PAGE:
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    mysticunicorn's Avatar
    mysticunicorn Posts: 9, Reputation: 1
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    #1

    Nov 3, 2011, 04:28 PM
    Can they place a lien on my home when I am on Social Security Disability?
    I just got a letter from a collection agency in Colorado that says they have placed a lien on my home. Both my husband and I are on SSDI. Can they place a lien on my home?
    JudyKayTee's Avatar
    JudyKayTee Posts: 46,503, Reputation: 4600
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    #2

    Nov 3, 2011, 04:33 PM
    Yes. They cannot move against your SSDI.

    They cannot just place a lien - there has to be a Judgment against you which is unpaid.
    Fr_Chuck's Avatar
    Fr_Chuck Posts: 81,302, Reputation: 7692
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    #3

    Nov 3, 2011, 04:49 PM
    So they have a judgement ? To place a lien on your home, they would have had to serve you notice of a court hearing for a judgement, and gotten a judgement. Once they have a judgement, they can put a lien on your home.

    You can verify a lien by going to the court house and checking to see if a lien has been filed on the deed.

    Are you sure perhaps the letter did not say if you do not pay, they may or if not paid, they will or something other than they already have.
    mysticunicorn's Avatar
    mysticunicorn Posts: 9, Reputation: 1
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    #4

    Nov 3, 2011, 05:04 PM
    Fr_Chuck,
    It says Further, as a result of the entry of judgment against you,a Transcript of Judgment was recorded as a lien against your property in in XXXXXX County. This judgment lien may impair your ability to transfer, sell or refinance your property. Also, (the company collecting this debt) has the option of foreclosing on its judgment lien.
    ExCon wrote that he filed a homestead on his property and this blocked the lien. Is that true?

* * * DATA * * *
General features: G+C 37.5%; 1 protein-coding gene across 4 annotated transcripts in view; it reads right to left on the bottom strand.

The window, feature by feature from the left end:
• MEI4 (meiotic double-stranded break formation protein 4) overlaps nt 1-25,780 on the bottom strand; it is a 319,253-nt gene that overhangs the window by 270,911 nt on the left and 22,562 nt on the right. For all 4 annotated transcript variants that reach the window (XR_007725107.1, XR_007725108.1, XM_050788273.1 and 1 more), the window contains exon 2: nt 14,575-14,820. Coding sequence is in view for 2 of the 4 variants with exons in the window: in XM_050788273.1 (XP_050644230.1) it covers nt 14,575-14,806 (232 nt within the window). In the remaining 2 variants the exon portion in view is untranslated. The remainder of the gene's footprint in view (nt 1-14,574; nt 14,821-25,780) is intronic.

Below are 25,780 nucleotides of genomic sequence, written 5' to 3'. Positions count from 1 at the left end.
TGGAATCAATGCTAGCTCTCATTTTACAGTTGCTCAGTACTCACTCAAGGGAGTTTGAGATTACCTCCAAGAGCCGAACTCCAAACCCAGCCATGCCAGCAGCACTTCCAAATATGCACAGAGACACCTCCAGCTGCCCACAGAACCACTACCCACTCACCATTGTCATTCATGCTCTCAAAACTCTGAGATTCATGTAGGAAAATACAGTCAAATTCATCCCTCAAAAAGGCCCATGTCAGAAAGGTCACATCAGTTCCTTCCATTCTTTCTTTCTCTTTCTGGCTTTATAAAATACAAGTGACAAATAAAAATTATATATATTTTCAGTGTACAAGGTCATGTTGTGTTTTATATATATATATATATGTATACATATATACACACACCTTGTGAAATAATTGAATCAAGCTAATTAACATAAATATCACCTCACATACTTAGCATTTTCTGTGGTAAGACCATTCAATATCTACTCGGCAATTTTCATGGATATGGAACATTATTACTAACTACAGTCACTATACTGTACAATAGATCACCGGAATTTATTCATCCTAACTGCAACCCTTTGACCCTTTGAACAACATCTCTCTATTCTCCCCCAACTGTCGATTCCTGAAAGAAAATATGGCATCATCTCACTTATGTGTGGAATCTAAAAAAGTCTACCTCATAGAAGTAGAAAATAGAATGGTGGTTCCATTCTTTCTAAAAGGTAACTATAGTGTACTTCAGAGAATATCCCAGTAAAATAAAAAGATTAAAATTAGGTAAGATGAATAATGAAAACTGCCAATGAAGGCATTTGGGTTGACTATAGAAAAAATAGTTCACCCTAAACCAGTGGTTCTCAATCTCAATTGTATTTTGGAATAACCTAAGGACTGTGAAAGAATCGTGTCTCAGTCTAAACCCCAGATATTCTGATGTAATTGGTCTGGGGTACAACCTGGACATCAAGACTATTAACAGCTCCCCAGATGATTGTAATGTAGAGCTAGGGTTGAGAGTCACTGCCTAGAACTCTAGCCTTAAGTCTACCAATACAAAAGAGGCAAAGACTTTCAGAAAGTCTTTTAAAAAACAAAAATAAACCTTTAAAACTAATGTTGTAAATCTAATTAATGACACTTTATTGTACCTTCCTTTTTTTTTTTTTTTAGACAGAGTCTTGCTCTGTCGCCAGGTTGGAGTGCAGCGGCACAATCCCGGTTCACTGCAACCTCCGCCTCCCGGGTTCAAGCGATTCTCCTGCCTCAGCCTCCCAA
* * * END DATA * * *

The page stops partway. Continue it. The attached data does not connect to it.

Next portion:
mysticunicorn's Avatar
    mysticunicorn Posts: 9, Reputation: 1
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    #5

    Nov 3, 2011, 05:07 PM
    JudyKayTee,
    First you say "yes", then you say they can not move against my SSDI. Which is it? They can place a lien, or they can not?
    JudyKayTee's Avatar
    JudyKayTee Posts: 46,503, Reputation: 4600
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    #6

    Nov 3, 2011, 05:09 PM
    Where did Excon write that? Are you in a Homestead State?
    JudyKayTee's Avatar
    JudyKayTee Posts: 46,503, Reputation: 4600
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    #7

    Nov 3, 2011, 05:10 PM
    Quote Originally Posted by mysticunicorn View Post
    JudyKayTee,
    First you say "yes", then you say they can not move against my SSDI. Which is it? They can place a lien, or they can not?

    You asked two questions.

    I said, yes, they can place a lien - your first question.

    No, they cannot move against your SSDI.

    Your property is one thing; SSDI is another.

    Let me know if I need to explain further.

    Here are the homestead State exemptions - let me know if you have difficulty reading this - http://www.lawchek.net/resources/for.../homestead.htm
    mysticunicorn's Avatar
    mysticunicorn Posts: 9, Reputation: 1
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    #8

    Nov 3, 2011, 05:16 PM
    JudyKayTee,
    Thanks, I am just rattled and did not see what you were saying. Thanks for your answer!
    mysticunicorn's Avatar
    mysticunicorn Posts: 9, Reputation: 1
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    #9

    Nov 3, 2011, 05:19 PM
    JudyKayTee,